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Cuba’s removal from terrorism list may prove more symbolic than business-friendly New York Gov. Andrew Cuomo, left, visits a port with Charles A. Baker, director general of the Mariel container terminal on April 21, 2015. Cuban officials and New York business executives are exploring ways for companies to do business on the communist-run island.

Glenn M. Cooper

Glenn M. Cooper
Gray-Robinson, P.A.

BY MIMI WHITEFIELD
Regulations governing the United States’ new commercial opening toward Cuba were announced in January, but so far there have been few takers.

Most businesses are still kicking the tires when it comes to Cuba and trekking to the island, often with lawyers in tow, to assess the opportunities and risks. A trade delegation led by New York Gov. Andrew Cuomo last week, however, reported progress had been made on deals in the telecom and healthcare fields — two areas where U.S. businesses are allowed to engage with the Cuban government under the new U.S. Cuba policy.

But even when Cuba is removed from the list of state sponsors of terrorism, a designation that carries some financial sanctions, analysts say they don’t expect it will set off a business stampede either.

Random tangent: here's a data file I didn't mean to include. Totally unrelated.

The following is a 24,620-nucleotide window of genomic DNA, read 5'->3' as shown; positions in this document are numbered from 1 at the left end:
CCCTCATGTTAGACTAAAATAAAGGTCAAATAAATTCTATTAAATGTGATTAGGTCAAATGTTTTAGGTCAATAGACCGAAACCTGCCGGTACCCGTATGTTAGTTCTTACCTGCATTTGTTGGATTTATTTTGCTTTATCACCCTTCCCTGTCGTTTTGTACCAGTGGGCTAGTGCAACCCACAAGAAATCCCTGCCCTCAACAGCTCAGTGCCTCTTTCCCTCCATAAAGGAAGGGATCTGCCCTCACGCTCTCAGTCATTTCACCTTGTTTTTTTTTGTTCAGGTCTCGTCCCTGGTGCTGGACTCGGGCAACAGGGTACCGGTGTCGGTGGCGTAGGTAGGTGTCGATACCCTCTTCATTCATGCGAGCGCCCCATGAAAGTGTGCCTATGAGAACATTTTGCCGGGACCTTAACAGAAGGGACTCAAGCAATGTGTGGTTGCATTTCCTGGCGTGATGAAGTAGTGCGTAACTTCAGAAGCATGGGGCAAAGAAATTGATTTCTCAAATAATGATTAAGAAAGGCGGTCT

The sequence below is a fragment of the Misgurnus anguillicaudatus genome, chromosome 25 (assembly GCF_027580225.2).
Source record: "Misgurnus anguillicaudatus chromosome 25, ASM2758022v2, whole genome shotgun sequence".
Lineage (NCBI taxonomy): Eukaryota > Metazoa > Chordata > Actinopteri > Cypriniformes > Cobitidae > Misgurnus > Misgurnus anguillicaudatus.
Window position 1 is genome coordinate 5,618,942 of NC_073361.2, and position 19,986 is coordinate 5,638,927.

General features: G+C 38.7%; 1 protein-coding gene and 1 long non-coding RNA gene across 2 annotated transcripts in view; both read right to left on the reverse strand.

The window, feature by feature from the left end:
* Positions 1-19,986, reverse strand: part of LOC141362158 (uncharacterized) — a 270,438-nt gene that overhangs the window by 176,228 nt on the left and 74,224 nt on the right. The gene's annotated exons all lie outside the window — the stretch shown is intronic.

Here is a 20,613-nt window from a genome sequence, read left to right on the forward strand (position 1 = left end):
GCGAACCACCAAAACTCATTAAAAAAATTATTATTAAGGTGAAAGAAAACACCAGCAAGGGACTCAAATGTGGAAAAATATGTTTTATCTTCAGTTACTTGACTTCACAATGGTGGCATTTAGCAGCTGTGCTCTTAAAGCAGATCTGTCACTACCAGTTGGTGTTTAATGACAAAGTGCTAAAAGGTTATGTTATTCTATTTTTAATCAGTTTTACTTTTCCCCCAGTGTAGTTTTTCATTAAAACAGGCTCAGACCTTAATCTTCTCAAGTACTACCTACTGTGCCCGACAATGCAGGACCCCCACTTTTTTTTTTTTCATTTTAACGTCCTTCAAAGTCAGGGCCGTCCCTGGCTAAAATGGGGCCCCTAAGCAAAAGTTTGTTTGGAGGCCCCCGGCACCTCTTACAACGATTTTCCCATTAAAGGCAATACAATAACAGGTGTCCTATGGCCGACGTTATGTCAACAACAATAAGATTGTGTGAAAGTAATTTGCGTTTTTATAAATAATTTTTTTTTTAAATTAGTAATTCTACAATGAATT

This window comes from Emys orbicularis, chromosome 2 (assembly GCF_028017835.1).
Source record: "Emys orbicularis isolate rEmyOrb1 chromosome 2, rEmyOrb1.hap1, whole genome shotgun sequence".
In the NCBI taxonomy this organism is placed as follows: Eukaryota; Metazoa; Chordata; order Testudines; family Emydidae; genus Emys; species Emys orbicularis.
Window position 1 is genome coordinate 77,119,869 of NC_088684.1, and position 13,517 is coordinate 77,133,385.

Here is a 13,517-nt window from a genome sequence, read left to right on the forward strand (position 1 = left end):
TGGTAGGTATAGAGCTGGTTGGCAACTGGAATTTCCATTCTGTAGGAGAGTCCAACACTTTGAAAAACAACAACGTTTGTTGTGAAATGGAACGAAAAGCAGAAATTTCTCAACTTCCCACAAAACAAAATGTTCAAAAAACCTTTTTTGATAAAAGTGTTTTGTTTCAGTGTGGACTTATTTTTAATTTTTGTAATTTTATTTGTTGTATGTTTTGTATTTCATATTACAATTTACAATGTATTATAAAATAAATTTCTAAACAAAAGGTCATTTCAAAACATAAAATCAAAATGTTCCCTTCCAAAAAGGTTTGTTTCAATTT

“I think people are reevaluating but they are waiting until the 45-day waiting period is up before taking the next step,” said Fernando Capablanca, managing director of White Cap Consulting Group and president of the Cuban Banking Study Group. “I think everyone wants to pay it very safe — what’s 45 days after 55 years?”

In December President Barack Obama announced a new policy of engaging Cuba after more than half a century of trying to bring about change through isolating the island, and on April 14, he informed Congress that he intended to remove Cuba from the terrorism list, starting the clock ticking on the waiting period.

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